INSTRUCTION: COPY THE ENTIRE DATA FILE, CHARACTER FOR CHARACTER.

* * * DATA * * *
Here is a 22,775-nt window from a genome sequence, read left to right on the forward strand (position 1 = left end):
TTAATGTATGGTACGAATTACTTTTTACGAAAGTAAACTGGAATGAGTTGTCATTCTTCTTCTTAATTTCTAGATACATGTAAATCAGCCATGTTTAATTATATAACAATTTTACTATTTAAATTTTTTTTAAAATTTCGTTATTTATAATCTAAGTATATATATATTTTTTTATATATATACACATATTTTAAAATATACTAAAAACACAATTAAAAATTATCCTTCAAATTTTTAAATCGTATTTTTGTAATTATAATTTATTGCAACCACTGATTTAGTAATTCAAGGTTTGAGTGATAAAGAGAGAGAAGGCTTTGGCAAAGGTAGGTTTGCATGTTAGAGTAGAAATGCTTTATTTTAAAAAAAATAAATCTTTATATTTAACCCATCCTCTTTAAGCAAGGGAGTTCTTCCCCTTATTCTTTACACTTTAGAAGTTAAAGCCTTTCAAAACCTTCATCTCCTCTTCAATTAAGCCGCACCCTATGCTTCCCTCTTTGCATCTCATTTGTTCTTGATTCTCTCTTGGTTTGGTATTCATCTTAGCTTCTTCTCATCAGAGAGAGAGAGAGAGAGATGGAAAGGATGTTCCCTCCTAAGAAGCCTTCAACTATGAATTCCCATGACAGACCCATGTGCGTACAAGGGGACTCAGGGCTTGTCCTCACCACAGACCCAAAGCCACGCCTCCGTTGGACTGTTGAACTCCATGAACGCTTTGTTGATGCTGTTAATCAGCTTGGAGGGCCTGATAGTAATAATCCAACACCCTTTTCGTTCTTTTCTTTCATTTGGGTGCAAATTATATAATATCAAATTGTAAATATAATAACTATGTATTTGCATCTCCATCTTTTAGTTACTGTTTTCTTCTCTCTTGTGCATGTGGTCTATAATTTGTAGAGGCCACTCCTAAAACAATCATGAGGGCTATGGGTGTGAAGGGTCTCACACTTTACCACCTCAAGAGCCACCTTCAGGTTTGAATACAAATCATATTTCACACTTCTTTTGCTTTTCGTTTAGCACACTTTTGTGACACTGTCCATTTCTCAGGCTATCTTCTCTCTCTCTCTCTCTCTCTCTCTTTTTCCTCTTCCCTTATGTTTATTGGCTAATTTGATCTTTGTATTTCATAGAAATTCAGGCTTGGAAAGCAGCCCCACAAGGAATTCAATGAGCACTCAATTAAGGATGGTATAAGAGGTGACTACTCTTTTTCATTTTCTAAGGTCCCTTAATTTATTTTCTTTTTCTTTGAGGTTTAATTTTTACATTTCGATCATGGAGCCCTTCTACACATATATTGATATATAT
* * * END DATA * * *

Here is a 22,775-nt window from a genome sequence, read left to right on the forward strand (position 1 = left end):
TTAATGTATGGTACGAATTACTTTTTACGAAAGTAAACTGGAATGAGTTGTCATTCTTCTTCTTAATTTCTAGATACATGTAAATCAGCCATGTTTAATTATATAACAATTTTACTATTTAAATTTTTTTTAAAATTTCGTTATTTATAATCTAAGTATATATATATTTTTTTATATATATACACATATTTTAAAATATACTAAAAACACAATTAAAAATTATCCTTCAAATTTTTAAATCGTATTTTTGTAATTATAATTTATTGCAACCACTGATTTAGTAATTCAAGGTTTGAGTGATAAAGAGAGAGAAGGCTTTGGCAAAGGTAGGTTTGCATGTTAGAGTAGAAATGCTTTATTTTAAAAAAAATAAATCTTTATATTTAACCCATCCTCTTTAAGCAAGGGAGTTCTTCCCCTTATTCTTTACACTTTAGAAGTTAAAGCCTTTCAAAACCTTCATCTCCTCTTCAATTAAGCCGCACCCTATGCTTCCCTCTTTGCATCTCATTTGTTCTTGATTCTCTCTTGGTTTGGTATTCATCTTAGCTTCTTCTCATCAGAGAGAGAGAGAGAGAGATGGAAAGGATGTTCCCTCCTAAGAAGCCTTCAACTATGAATTCCCATGACAGACCCATGTGCGTACAAGGGGACTCAGGGCTTGTCCTCACCACAGACCCAAAGCCACGCCTCCGTTGGACTGTTGAACTCCATGAACGCTTTGTTGATGCTGTTAATCAGCTTGGAGGGCCTGATAGTAATAATCCAACACCCTTTTCGTTCTTTTCTTTCATTTGGGTGCAAATTATATAATATCAAATTGTAAATATAATAACTATGTATTTGCATCTCCATCTTTTAGTTACTGTTTTCTTCTCTCTTGTGCATGTGGTCTATAATTTGTAGAGGCCACTCCTAAAACAATCATGAGGGCTATGGGTGTGAAGGGTCTCACACTTTACCACCTCAAGAGCCACCTTCAGGTTTGAATACAAATCATATTTCACACTTCTTTTGCTTTTCGTTTAGCACACTTTTGTGACACTGTCCATTTCTCAGGCTATCTTCTCTCTCTCTCTCTCTCTCTCTCTTTTTCCTCTTCCCTTATGTTTATTGGCTAATTTGATCTTTGTATTTCATAGAAATTCAGGCTTGGAAAGCAGCCCCACAAGGAATTCAATGAGCACTCAATTAAGGATGGTATAAGAGGTGACTACTCTTTTTCATTTTCTAAGGTCCCTTAATTTATTTTCTTTTTCTTTGAGGTTTAATTTTTACATTTCGATCATGGAGCCCTTCTACACATATATTGATATATAT